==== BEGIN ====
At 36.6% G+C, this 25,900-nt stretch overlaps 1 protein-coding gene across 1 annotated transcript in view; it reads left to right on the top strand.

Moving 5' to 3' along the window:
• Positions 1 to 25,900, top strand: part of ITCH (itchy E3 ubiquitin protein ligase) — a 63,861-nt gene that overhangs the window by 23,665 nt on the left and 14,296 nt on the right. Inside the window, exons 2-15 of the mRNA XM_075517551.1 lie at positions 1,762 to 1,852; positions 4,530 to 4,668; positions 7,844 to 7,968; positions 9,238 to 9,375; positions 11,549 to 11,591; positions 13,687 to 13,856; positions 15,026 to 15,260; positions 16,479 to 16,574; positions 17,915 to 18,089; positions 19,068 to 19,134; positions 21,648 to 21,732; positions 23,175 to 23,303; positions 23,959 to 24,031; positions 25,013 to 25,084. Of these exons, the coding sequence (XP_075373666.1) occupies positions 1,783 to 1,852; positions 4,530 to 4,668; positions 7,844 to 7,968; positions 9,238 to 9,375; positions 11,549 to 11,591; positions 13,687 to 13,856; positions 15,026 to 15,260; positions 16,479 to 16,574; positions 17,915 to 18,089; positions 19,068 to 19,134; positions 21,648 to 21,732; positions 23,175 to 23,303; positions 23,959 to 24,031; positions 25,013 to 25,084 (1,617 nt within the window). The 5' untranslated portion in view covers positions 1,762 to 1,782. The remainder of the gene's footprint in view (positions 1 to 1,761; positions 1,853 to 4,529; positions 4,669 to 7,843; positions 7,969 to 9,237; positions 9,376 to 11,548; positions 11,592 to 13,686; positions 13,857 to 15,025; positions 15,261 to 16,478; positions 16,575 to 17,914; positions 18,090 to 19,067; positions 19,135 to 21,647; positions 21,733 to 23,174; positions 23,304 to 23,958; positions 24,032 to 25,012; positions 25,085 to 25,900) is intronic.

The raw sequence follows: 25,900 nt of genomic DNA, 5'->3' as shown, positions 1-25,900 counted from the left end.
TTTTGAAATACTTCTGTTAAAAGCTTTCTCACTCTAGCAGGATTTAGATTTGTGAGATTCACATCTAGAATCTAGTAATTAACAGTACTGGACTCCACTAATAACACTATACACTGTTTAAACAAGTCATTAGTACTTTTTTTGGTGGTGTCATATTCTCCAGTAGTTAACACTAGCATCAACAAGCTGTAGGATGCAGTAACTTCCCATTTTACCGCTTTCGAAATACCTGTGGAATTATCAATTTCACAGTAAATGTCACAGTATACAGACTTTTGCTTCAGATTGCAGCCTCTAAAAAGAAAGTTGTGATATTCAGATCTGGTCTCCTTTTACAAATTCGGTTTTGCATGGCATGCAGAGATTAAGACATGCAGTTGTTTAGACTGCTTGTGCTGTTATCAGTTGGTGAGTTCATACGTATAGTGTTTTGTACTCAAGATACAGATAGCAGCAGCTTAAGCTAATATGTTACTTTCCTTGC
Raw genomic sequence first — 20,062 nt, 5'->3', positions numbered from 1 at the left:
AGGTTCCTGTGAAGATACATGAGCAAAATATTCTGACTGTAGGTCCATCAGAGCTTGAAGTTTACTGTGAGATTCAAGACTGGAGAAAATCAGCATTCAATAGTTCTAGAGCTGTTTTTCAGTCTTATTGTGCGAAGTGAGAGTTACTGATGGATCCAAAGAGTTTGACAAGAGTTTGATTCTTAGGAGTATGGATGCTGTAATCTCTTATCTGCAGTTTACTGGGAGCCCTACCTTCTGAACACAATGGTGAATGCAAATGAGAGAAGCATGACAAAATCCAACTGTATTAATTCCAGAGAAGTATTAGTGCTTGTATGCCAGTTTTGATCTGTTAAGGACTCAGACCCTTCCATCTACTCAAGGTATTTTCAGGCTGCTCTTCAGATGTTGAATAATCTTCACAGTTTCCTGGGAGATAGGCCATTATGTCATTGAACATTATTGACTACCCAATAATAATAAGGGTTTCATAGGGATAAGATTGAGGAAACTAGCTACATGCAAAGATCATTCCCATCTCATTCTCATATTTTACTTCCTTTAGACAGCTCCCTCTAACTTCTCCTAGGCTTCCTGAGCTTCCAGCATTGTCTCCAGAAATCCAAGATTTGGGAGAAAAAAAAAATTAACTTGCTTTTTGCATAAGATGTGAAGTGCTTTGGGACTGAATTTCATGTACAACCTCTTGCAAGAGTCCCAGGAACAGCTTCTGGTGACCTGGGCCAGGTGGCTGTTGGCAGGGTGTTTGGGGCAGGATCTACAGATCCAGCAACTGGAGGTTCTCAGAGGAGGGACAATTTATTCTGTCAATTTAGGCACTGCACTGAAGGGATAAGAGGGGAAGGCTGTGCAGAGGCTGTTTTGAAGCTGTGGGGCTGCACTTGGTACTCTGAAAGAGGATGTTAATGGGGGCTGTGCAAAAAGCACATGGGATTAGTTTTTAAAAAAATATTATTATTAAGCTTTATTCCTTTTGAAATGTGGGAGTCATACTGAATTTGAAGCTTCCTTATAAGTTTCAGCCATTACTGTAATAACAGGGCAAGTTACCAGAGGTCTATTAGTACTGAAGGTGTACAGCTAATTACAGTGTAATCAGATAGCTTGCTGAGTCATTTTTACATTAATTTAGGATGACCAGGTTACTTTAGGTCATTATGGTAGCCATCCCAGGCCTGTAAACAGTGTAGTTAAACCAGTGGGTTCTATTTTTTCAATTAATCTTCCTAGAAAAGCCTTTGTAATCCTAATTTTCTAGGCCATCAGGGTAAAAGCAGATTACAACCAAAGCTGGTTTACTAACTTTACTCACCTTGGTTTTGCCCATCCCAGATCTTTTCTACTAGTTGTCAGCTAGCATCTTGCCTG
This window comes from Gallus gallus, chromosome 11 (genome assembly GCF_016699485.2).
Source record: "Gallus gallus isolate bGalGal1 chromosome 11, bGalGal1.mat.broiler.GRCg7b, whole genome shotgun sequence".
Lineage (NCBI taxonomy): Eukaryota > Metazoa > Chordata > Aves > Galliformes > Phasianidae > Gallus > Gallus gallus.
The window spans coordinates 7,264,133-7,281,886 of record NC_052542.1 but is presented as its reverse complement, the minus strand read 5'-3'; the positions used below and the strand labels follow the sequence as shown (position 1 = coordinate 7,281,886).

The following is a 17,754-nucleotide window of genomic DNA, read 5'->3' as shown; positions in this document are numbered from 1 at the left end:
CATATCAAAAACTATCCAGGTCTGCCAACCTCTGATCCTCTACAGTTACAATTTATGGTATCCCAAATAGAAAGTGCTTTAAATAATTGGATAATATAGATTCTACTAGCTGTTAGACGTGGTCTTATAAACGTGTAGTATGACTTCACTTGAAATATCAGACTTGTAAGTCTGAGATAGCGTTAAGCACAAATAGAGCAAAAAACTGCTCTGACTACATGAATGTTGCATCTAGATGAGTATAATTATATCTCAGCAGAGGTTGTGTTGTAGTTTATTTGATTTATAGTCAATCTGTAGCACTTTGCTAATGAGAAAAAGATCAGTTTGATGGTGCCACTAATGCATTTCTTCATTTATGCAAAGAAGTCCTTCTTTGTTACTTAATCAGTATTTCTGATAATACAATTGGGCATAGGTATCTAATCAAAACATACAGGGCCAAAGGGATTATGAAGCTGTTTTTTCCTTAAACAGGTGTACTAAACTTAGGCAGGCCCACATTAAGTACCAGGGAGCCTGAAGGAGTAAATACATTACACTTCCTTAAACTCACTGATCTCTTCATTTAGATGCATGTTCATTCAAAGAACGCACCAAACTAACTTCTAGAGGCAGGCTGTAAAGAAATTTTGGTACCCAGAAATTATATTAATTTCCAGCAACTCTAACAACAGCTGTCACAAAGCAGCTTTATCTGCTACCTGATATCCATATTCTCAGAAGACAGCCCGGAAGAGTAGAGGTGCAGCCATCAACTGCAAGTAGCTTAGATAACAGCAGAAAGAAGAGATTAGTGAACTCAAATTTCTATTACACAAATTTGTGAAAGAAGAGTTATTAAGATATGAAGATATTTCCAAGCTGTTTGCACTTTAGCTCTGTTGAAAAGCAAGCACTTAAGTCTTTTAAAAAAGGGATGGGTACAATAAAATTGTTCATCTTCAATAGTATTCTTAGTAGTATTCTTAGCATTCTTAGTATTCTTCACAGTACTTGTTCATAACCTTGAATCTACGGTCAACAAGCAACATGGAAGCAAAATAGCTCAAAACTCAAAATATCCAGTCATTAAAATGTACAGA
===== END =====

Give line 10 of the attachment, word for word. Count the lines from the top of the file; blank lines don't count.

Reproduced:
Lineage (NCBI taxonomy): Eukaryota > Metazoa > Chordata > Aves > Galliformes > Phasianidae > Gallus > Gallus gallus.